Goodreads Monday: The Forever Queen

Goodreads Monday is a weekly meme where we randomly select a book from our Goodreads To Be Read list and share it with the world. It’s hosted by Lauren’s Page Turners, so be sure to link back to her site so that we can all see what everyone plans to read!


The Forever Queen
by Helen Hollick
Historical Fiction
635 pages
Published in December 2010, by Sourcebooks Landmark

From Goodreads:

What kind of woman becomes the wife of two kings, and the mother of two more?

Saxon England, 1002. Not only is Æthelred a failure as King, but his young bride, Emma of Normandy, soon discovers he is even worse as a husband. When the Danish Vikings, led by Swein Forkbeard and his son, Cnut, cause a maelstrom of chaos, Emma, as Queen, must take control if the Kingdom- and her crown- are to be salvaged. Smarter than history remembers, and stronger than the foreign invaders who threaten England’s shores, Emma risks everything on a gamble that could either fulfill her ambitions and dreams or destroy her completely.

Emma, the Queen of Saxon England, comes to life through the exquisite writing of Helen Hollick, who shows in this epic tale how one of the most compelling and vivid heroines in English history stood tall through a turbulent fifty-year reign of proud determination, tragic despair, and triumph over treachery.


I’m a big fan of The British History Podcast, and right now, Jamie has been discussing the reign of the failed king Æthelred and how he lost his crown to Swein Forkbeard. Though Emma of Normany does not come up very much in the story, her marriage to Æthelred, according to Jamie, leads directly to the Norman Conquest in 1066. The longer I listen to the BHP, the more interested I get in England’s history prior to 1066. I went looking for historical fiction set before the twelfth century and only found a few offerings– one of which was The Forever Queen.

6 thoughts on “Goodreads Monday: The Forever Queen

  1. This sounds really good! I know I’ve come across the cover several times and felt really drawn to the image. I’ll be interested to hear what you think once you read it!

  2. I love historical fiction, but I find it increasingly difficult to feel inspired to pick up a book over 450 pages. That said, I’m still intrigued. I don’t think I’ve read *any* historical fiction from the 12th century! I hope you have a chance to read this soon and share what you think. I’m super curious.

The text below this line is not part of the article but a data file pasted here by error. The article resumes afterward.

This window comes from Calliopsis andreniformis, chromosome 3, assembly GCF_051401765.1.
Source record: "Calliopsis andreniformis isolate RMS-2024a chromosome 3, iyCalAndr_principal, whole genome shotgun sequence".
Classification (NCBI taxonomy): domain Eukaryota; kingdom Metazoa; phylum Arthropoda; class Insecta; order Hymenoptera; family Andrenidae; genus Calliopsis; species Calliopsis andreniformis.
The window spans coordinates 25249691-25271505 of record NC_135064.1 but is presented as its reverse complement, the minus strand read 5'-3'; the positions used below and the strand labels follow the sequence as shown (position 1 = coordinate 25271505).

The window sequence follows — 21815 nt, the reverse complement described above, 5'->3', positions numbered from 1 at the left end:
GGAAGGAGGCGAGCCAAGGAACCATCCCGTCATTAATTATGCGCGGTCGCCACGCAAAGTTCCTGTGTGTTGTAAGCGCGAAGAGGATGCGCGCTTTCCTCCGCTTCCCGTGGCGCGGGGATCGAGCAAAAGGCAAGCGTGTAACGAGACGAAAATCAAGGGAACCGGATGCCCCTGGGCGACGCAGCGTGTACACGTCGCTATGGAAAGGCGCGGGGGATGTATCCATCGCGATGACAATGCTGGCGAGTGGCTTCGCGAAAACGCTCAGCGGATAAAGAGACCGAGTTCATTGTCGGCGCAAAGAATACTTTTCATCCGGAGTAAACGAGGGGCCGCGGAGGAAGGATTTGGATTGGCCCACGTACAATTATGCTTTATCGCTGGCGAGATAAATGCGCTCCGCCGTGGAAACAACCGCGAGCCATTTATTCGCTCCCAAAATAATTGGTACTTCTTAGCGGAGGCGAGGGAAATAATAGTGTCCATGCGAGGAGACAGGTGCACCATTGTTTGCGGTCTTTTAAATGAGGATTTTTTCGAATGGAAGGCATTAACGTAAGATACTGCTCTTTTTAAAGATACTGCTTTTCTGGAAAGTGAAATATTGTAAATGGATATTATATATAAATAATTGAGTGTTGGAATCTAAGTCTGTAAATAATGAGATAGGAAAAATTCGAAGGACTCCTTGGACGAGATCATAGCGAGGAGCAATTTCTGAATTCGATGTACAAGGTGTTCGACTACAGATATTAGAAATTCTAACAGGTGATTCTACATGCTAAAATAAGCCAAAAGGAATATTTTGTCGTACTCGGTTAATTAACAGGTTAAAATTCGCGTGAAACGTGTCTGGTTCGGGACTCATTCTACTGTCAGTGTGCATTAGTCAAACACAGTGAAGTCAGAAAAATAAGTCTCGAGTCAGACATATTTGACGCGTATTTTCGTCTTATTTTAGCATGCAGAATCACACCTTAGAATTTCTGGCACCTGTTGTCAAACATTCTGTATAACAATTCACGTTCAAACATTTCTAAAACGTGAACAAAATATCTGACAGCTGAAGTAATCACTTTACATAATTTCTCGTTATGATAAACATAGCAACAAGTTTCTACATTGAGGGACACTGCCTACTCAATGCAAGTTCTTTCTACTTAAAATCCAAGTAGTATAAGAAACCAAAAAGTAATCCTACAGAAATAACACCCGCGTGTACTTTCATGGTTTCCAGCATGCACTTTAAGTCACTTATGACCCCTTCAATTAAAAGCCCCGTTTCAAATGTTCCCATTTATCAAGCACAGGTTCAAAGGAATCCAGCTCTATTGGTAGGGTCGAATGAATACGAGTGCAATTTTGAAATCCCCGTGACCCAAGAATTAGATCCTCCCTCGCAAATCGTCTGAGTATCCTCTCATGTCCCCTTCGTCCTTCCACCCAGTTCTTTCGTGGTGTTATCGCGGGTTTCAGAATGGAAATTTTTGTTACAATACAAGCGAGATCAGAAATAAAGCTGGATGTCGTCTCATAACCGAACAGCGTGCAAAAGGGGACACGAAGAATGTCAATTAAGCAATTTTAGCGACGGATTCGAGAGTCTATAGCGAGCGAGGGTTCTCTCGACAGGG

3. It’s difficult to find historical fiction set in England that doesn’t involve the Tudors or the Wars of the Roses. Bernard Cornwell has his Saxon Chronicles, which begins during the reign of Alfred the Great (late 9th century), but I wasn’t thrilled by the first book. I think I’ll ask for The Forever Queen for Christmas and dive into in January, assuming I get it.

  4. I like Jack Whyte’s Camulod Chronicles. This is set during and after the Romans leave England. It’s more-or-less fictionalized history as Whyte brings in true historic events to tell the story of King Arthur and Merlin. But that’s all I can think of with historical fiction in England without the Tutors or War of the Roses! XD People might want to expand a bit there.

  5. I tried to read Whyte’s books when I was in my Arthurian craze while watching BBC’s Merlin. I wasn’t a fan of it at the time, as I recall it made a warrior of Merlin, and I prefer my versions of Merlin to be less warrior and more mystic. Mary Stewart’s Merlin books were just what I wanted, and were fairly historically accurate. Or as accurate as you can be with Arthurian lore.

    I read Conn Iggulden’s ‘The Abbot’s Tale’ right after it came out in 2018. It begins in the 930s or so, during the reign of AEthelstan, but I wasn’t very impressed by it. It’s a shame that authors don’t branch out beyond the main events for the most part, as stories set pre-1066 could be fascinating, and because every little thing isn’t documented, it would be a rich field for the imagination.

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